Microscopic analysis of the switch-on GFP cross-kingdom RNAi reporter

For recording GFP time infection course with switch-on in cross-kingdom RNAi reporter plants, 3-week-old A. thaliana seedlings were cultivated on ½ MS + 1% sucrose agar plates and inoculated on plates with 2x105 conidiospore/ml B. cinerea resuspended in 1% malt extract medium pre-incubated for 1 hours. The pre-incubated conidiospore suspension was washed twice with sterile water before 5 μl was dropped at the center of one leaf per seedling. For time course video, the Leica DMi8 Thunder Imager equipped with a Leica DFC9000 GT camera was used and whole seedlings were imaged. Imaging was set to start 6 h post conidiospore inoculation and images were taken in cycles of 22.5 mins for 45 h in total. Raw imaging data were processed using the Leica LAS X microscope software. Video editing was performed using Adobe Premiere Pro CC version13.0. GFP fluorescence intensity raw data were normalized at given time points (It) by subtracting the initial GFP intensity (I0).

For the documentation of GFP signals in adult reporter plants, detached rosette leaves from 5-week-old A. thaliana plants were inoculated with 2 × 105 conidia/ml B. cinerea conidia resuspended in 1% malt extract for 1 hour. Conidiospore suspension was washed with sterile water and 20 μl was dropped on the leaf. Single leaf images of GFP signals and bright field (BF) were recorded on a Leica DM6 B upright microscope equipped with a Leica DFC9000 GT camera.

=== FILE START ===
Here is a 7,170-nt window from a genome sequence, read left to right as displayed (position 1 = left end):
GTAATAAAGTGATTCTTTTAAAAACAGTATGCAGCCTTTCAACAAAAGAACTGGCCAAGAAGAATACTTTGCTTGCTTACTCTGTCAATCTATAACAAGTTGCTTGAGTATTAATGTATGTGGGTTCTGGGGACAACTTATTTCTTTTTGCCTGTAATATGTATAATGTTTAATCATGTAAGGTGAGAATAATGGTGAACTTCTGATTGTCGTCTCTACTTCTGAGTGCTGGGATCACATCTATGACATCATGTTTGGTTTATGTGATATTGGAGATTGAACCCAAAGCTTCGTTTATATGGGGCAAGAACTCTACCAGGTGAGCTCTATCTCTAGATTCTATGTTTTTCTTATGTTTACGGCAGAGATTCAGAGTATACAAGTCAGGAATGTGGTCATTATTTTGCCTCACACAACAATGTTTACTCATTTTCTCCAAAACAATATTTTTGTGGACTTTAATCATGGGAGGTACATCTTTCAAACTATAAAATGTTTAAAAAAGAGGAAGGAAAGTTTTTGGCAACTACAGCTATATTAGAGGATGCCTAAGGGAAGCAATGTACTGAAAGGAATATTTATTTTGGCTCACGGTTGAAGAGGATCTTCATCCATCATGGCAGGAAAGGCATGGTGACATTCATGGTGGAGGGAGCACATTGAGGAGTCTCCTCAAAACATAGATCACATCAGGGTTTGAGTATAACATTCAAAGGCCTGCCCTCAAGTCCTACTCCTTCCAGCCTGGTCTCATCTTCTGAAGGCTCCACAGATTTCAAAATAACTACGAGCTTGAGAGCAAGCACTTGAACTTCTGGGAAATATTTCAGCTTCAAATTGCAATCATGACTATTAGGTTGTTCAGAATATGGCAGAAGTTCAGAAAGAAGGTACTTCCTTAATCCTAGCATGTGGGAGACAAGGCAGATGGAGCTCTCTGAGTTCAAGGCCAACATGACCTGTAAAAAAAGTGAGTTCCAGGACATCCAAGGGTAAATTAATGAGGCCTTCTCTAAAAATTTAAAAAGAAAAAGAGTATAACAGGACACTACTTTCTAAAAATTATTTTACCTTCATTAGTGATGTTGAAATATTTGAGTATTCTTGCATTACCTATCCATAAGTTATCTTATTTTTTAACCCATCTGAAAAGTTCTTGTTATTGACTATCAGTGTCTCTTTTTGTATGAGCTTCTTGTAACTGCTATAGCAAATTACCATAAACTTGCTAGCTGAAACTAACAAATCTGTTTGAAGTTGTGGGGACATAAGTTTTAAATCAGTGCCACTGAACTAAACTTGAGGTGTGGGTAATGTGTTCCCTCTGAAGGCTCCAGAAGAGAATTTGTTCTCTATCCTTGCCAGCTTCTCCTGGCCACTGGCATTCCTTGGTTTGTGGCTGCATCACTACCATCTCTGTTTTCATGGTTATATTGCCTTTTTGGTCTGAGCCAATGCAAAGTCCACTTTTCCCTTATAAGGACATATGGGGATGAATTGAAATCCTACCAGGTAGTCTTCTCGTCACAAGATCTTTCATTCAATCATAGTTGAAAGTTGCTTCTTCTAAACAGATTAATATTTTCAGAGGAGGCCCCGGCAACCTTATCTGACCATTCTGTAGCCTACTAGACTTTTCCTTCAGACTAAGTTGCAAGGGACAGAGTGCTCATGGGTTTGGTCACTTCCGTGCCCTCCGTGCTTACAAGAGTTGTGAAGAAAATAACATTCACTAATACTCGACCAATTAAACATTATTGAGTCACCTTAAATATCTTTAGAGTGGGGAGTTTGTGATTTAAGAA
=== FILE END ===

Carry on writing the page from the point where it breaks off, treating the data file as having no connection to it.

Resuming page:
Trypan Blue staining

Leaf samples were collected and stained with Trypan Blue solution as described previously [41]. Microscopic images were taken with a DFC450 CCD-Camera (Leica) on a CTR 6000 microscope.

GUS staining

Leaf samples were vacuum-infiltrated with GUS staining solution (0.5 mg/ml X-Gluc, 100 mM phosphate buffer pH 7.0, 10 mM EDTA pH 7.0, 1 mM K3[Fe(CN)6], 1 mM K4[Fe(CN)6], 0.1% Triton X-100) and incubated over night at 37°C. Leaves were de-stained with 70% ethanol overnight and microscopic images were taken under DFC450 CCD-Camera (Leica) on a CTR 6000 microscope.

Genotyping PCR

A CTAB method followed by chloroform extraction and isopropanol precipitation was used for DNA extraction from fungal mycelium [42]. The GoTaq G2 Polymerase (Promega) was used for genotyping PCR using PCR primers as listed in S1 Table.